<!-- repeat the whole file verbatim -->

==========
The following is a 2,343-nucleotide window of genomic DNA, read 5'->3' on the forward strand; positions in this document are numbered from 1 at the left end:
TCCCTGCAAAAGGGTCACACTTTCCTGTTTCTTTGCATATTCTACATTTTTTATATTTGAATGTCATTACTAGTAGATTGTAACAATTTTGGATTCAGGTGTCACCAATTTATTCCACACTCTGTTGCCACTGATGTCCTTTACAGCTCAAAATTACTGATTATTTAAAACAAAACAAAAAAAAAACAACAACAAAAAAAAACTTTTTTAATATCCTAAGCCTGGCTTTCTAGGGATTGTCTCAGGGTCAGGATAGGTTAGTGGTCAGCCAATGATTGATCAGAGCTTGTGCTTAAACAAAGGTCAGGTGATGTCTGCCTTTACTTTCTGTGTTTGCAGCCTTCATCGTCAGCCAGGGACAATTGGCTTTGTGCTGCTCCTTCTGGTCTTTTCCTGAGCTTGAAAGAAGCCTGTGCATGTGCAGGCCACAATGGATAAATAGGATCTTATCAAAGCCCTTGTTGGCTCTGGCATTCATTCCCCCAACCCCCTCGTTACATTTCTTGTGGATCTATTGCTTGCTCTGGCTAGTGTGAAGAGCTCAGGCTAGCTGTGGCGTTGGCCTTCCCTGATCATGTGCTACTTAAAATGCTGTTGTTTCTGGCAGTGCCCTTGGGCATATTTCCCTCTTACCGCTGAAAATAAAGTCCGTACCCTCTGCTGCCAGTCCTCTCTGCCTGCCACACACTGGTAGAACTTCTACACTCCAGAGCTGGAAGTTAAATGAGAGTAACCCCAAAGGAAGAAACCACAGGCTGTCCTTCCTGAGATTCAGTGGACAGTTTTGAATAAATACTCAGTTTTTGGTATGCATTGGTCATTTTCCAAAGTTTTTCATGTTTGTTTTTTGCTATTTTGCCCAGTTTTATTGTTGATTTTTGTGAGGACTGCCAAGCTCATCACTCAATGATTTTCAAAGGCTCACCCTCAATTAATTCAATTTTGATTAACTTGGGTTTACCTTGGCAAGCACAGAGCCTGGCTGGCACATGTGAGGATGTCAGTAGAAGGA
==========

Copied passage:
The following is a 2,343-nucleotide window of genomic DNA, read 5'->3' on the forward strand; positions in this document are numbered from 1 at the left end:
TCCCTGCAAAAGGGTCACACTTTCCTGTTTCTTTGCATATTCTACATTTTTTATATTTGAATGTCATTACTAGTAGATTGTAACAATTTTGGATTCAGGTGTCACCAATTTATTCCACACTCTGTTGCCACTGATGTCCTTTACAGCTCAAAATTACTGATTATTTAAAACAAAACAAAAAAAAAACAACAACAAAAAAAAACTTTTTTAATATCCTAAGCCTGGCTTTCTAGGGATTGTCTCAGGGTCAGGATAGGTTAGTGGTCAGCCAATGATTGATCAGAGCTTGTGCTTAAACAAAGGTCAGGTGATGTCTGCCTTTACTTTCTGTGTTTGCAGCCTTCATCGTCAGCCAGGGACAATTGGCTTTGTGCTGCTCCTTCTGGTCTTTTCCTGAGCTTGAAAGAAGCCTGTGCATGTGCAGGCCACAATGGATAAATAGGATCTTATCAAAGCCCTTGTTGGCTCTGGCATTCATTCCCCCAACCCCCTCGTTACATTTCTTGTGGATCTATTGCTTGCTCTGGCTAGTGTGAAGAGCTCAGGCTAGCTGTGGCGTTGGCCTTCCCTGATCATGTGCTACTTAAAATGCTGTTGTTTCTGGCAGTGCCCTTGGGCATATTTCCCTCTTACCGCTGAAAATAAAGTCCGTACCCTCTGCTGCCAGTCCTCTCTGCCTGCCACACACTGGTAGAACTTCTACACTCCAGAGCTGGAAGTTAAATGAGAGTAACCCCAAAGGAAGAAACCACAGGCTGTCCTTCCTGAGATTCAGTGGACAGTTTTGAATAAATACTCAGTTTTTGGTATGCATTGGTCATTTTCCAAAGTTTTTCATGTTTGTTTTTTGCTATTTTGCCCAGTTTTATTGTTGATTTTTGTGAGGACTGCCAAGCTCATCACTCAATGATTTTCAAAGGCTCACCCTCAATTAATTCAATTTTGATTAACTTGGGTTTACCTTGGCAAGCACAGAGCCTGGCTGGCACATGTGAGGATGTCAGTAGAAGGA